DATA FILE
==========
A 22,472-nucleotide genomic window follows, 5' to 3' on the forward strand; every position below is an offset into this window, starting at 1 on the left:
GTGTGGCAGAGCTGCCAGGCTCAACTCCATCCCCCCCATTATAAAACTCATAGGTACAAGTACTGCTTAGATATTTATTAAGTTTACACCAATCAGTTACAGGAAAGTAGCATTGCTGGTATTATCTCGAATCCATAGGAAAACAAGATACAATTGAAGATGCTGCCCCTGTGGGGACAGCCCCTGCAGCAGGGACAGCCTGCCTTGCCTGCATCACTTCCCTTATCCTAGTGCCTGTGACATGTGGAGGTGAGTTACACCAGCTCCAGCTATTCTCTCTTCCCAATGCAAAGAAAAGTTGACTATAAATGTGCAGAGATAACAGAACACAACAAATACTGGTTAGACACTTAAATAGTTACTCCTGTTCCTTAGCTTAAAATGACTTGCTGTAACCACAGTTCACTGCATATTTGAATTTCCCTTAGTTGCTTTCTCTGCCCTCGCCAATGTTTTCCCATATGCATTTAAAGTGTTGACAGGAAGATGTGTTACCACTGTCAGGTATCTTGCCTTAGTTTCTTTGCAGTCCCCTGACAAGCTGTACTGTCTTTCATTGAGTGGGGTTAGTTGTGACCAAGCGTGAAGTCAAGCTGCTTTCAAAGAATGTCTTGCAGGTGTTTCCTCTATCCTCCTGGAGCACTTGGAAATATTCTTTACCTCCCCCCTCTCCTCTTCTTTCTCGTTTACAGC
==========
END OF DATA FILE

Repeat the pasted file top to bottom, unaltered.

A 22,472-nucleotide genomic window follows, 5' to 3' on the forward strand; every position below is an offset into this window, starting at 1 on the left:
GTGTGGCAGAGCTGCCAGGCTCAACTCCATCCCCCCCATTATAAAACTCATAGGTACAAGTACTGCTTAGATATTTATTAAGTTTACACCAATCAGTTACAGGAAAGTAGCATTGCTGGTATTATCTCGAATCCATAGGAAAACAAGATACAATTGAAGATGCTGCCCCTGTGGGGACAGCCCCTGCAGCAGGGACAGCCTGCCTTGCCTGCATCACTTCCCTTATCCTAGTGCCTGTGACATGTGGAGGTGAGTTACACCAGCTCCAGCTATTCTCTCTTCCCAATGCAAAGAAAAGTTGACTATAAATGTGCAGAGATAACAGAACACAACAAATACTGGTTAGACACTTAAATAGTTACTCCTGTTCCTTAGCTTAAAATGACTTGCTGTAACCACAGTTCACTGCATATTTGAATTTCCCTTAGTTGCTTTCTCTGCCCTCGCCAATGTTTTCCCATATGCATTTAAAGTGTTGACAGGAAGATGTGTTACCACTGTCAGGTATCTTGCCTTAGTTTCTTTGCAGTCCCCTGACAAGCTGTACTGTCTTTCATTGAGTGGGGTTAGTTGTGACCAAGCGTGAAGTCAAGCTGCTTTCAAAGAATGTCTTGCAGGTGTTTCCTCTATCCTCCTGGAGCACTTGGAAATATTCTTTACCTCCCCCCTCTCCTCTTCTTTCTCGTTTACAGC